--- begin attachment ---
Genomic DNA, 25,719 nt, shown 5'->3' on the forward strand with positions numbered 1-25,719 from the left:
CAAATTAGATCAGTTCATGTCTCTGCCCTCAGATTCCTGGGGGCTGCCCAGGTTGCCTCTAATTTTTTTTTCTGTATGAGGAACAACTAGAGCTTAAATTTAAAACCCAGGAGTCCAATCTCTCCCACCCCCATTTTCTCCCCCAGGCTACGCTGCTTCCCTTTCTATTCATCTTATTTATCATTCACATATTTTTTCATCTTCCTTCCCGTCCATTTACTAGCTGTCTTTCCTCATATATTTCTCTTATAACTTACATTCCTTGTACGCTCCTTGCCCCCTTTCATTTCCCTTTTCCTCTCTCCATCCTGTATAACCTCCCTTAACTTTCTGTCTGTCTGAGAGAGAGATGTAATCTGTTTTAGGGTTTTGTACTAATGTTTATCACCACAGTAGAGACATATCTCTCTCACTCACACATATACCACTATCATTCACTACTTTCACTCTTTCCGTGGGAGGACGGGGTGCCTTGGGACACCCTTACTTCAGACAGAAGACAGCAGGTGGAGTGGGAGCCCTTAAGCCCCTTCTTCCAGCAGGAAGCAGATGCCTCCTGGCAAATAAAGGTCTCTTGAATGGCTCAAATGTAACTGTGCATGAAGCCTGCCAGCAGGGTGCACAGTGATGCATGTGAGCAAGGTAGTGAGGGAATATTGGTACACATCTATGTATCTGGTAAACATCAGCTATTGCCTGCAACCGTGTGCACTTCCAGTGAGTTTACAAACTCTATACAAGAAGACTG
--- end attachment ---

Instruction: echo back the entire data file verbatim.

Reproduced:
Genomic DNA, 25,719 nt, shown 5'->3' on the forward strand with positions numbered 1-25,719 from the left:
CAAATTAGATCAGTTCATGTCTCTGCCCTCAGATTCCTGGGGGCTGCCCAGGTTGCCTCTAATTTTTTTTTCTGTATGAGGAACAACTAGAGCTTAAATTTAAAACCCAGGAGTCCAATCTCTCCCACCCCCATTTTCTCCCCCAGGCTACGCTGCTTCCCTTTCTATTCATCTTATTTATCATTCACATATTTTTTCATCTTCCTTCCCGTCCATTTACTAGCTGTCTTTCCTCATATATTTCTCTTATAACTTACATTCCTTGTACGCTCCTTGCCCCCTTTCATTTCCCTTTTCCTCTCTCCATCCTGTATAACCTCCCTTAACTTTCTGTCTGTCTGAGAGAGAGATGTAATCTGTTTTAGGGTTTTGTACTAATGTTTATCACCACAGTAGAGACATATCTCTCTCACTCACACATATACCACTATCATTCACTACTTTCACTCTTTCCGTGGGAGGACGGGGTGCCTTGGGACACCCTTACTTCAGACAGAAGACAGCAGGTGGAGTGGGAGCCCTTAAGCCCCTTCTTCCAGCAGGAAGCAGATGCCTCCTGGCAAATAAAGGTCTCTTGAATGGCTCAAATGTAACTGTGCATGAAGCCTGCCAGCAGGGTGCACAGTGATGCATGTGAGCAAGGTAGTGAGGGAATATTGGTACACATCTATGTATCTGGTAAACATCAGCTATTGCCTGCAACCGTGTGCACTTCCAGTGAGTTTACAAACTCTATACAAGAAGACTG